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Friday, December 9, 2016

Sorghum Stalk Nutritional Quality and Sugarcane Aphid Damage

Earlier today, Dr. Pat Porter released on the Texas Sugarcane Aphid News some of our research results dealing with sugarcane aphid damage to hay.  For your convenience, we will reprint those results here.


One of the questions as we end the season is what kind of affect does sugarcane aphid damage have on the nutritional quality of sorghum stalks that are used for stover. We conducted two experiments this season, and both were designed to look at leaf damage and its affect on grain yield. However, in conducting these experiments we ended up with many plots with discreet levels of leaf damage, and The United Sorghum Checkoff Program asked us to harvest stalks from the various plots and send them for nutritional analysis.

To be clear, the results that appear below are for grain sorghum, not forage sorghum. One experiment was conducted at the Lubbock Research and Extension Center using a sugarcane aphid-susceptible hybrid grown under moderate furrow irrigation, and the other was conducted at the Helms Farm near the Halfway Experiment Station. This experiment was conducted on a sugarcane aphid resistant hybrid grown under drip irrigation that supplied relatively more water than was available at Lubbock. Data from the two trials showed very similar trends, so they were combined to generate the following charts.

The Leaf Damage Rating System developed by Blayne Reed goes from 0 to 10, with 1 being very little damage on the lower leaves, to 10 being all the leaves on the plant with observable damage. Sugarcane aphid damages lower leaves first and then moves up the plant, so a leaf damage rating of 5 would suggest the leaves in the lower 50% of the canopy are damaged.

Each dot on a graph represents at least 4 stalks harvested from a plot at a given leaf damage rating. The nutritional analyses were performed at Servi-Tech Labs in Amarillo. A sample report from Servi-Tech is here.

Figure 1. There was a highly significant decrease in Total Digestible Nutrients with increasing levels of leaf damage.



Figure 2. Crude Protein was not significantly different between plots with different levels of leaf damage. 



Figure 3. There was a highly significant increase in Acid Detergent Fiber (non-digestible components) with increasing levels of leaf damage.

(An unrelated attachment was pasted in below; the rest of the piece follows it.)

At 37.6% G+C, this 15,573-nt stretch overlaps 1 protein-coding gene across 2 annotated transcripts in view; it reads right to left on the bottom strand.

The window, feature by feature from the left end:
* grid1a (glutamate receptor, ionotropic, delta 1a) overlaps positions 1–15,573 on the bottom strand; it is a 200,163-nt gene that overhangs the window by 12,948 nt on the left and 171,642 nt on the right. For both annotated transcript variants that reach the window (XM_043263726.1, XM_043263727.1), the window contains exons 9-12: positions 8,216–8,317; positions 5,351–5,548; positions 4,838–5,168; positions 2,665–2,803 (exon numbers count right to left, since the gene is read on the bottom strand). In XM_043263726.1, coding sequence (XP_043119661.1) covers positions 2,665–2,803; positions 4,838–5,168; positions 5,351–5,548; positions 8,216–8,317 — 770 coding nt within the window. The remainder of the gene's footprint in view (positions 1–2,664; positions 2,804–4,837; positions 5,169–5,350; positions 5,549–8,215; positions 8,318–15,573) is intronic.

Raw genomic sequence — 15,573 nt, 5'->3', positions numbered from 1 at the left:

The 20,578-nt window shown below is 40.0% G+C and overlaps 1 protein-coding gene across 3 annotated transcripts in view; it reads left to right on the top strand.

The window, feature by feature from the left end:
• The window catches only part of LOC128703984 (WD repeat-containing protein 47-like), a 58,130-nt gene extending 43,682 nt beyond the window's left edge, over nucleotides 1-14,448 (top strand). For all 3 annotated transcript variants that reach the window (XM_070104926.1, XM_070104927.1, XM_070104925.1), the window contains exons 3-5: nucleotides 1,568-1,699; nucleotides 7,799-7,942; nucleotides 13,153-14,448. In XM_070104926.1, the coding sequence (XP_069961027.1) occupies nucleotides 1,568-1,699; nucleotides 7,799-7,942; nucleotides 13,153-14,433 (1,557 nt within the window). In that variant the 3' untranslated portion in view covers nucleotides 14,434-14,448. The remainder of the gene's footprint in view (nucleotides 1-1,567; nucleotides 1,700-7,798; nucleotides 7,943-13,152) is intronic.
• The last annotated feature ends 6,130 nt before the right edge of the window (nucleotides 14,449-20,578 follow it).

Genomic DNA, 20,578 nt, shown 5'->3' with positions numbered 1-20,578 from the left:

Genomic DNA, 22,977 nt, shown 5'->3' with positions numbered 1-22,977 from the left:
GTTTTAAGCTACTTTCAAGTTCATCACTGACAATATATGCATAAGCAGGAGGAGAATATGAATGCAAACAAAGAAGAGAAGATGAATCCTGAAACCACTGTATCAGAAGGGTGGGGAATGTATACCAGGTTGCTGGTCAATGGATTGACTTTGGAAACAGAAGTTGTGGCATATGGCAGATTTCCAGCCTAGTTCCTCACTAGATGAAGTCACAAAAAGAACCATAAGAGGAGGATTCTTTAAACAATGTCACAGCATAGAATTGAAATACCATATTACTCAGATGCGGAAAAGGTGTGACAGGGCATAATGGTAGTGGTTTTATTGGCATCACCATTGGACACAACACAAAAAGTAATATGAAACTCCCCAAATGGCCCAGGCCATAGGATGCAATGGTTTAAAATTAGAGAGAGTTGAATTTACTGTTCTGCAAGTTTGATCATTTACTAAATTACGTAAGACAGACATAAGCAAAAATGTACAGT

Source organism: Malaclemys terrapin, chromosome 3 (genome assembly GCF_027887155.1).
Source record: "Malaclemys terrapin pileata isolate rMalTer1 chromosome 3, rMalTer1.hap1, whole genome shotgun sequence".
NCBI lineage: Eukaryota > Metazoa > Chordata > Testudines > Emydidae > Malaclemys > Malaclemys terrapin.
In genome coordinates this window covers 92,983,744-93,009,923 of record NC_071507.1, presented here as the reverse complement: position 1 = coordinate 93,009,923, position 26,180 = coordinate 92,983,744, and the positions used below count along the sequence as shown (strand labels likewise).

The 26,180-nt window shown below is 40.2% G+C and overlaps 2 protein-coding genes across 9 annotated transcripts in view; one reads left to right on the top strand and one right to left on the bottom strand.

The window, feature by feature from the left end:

Figure 4. There was a highly significant decrease in Digestible Energy with increasing levels of leaf damage.


Figure 5. There was a highly significant decrease in Metabolic Energy, Beef with increasing levels of leaf damage.


Figure 6. There was a highly significant decrease in Net Energy, Lactating with increasing levels of leaf damage.





Thanks Pat!



Blayne







Monday, November 7, 2016

Enlist Duo comment period from EPA opened




Hey Folks,

Late last week we received this information from Dr. Ken Lege, Phytogen / Dow Agronomist.  It is regarding some long awaited next step for Enlist and the Enlist Duo registrations for 2017: 

Today marks an important milestone for Enlist Duo registration for use in cotton.  See the announcement below for details (I have bolded the statements with particular relevance to cotton).

A 30-day comment period from EPA opened today and will close on Dec 1.

A quick Google search yielded the following EPA link with more info:  https://www.epa.gov/ingredients-used-pesticide-products/registration-enlist-duo

I also found the regulations.gov site on which you can provide a comment:  https://www.regulations.gov/docket?D=EPA-HQ-OPP-2016-0594

Thanks Dr. Lege!

While this is a milestone in getting the next generation of cotton herbicide technology registered and available for us to use in our serious weed control battles, we also need your voices heard during this comment period.  Without well thought out and realistically based comments from those who would be utilizing this technology, the EPA could be flying blind in its decision to move forward on the registration process.  I urge all of you to voice an organized comment during this period.


Blayne

Monday, September 26, 2016

How to Scout for Cotton Harvest Aid Needs : How To Videos



Folks,

Dr. Pat Porter, District 2 Entomologist, and Kerry Siders, EA-IPM Hockley, Cochran, & Lamb, shot two cotton videos to finish out our how to scout cotton series for now.  They are posted on our YouTube channel.

Cotton Harvest Aids Explained


Assessing Cotton Maturity for Harvest Aid Application


 Good work guys!
Good Luck out there folks!

Blayne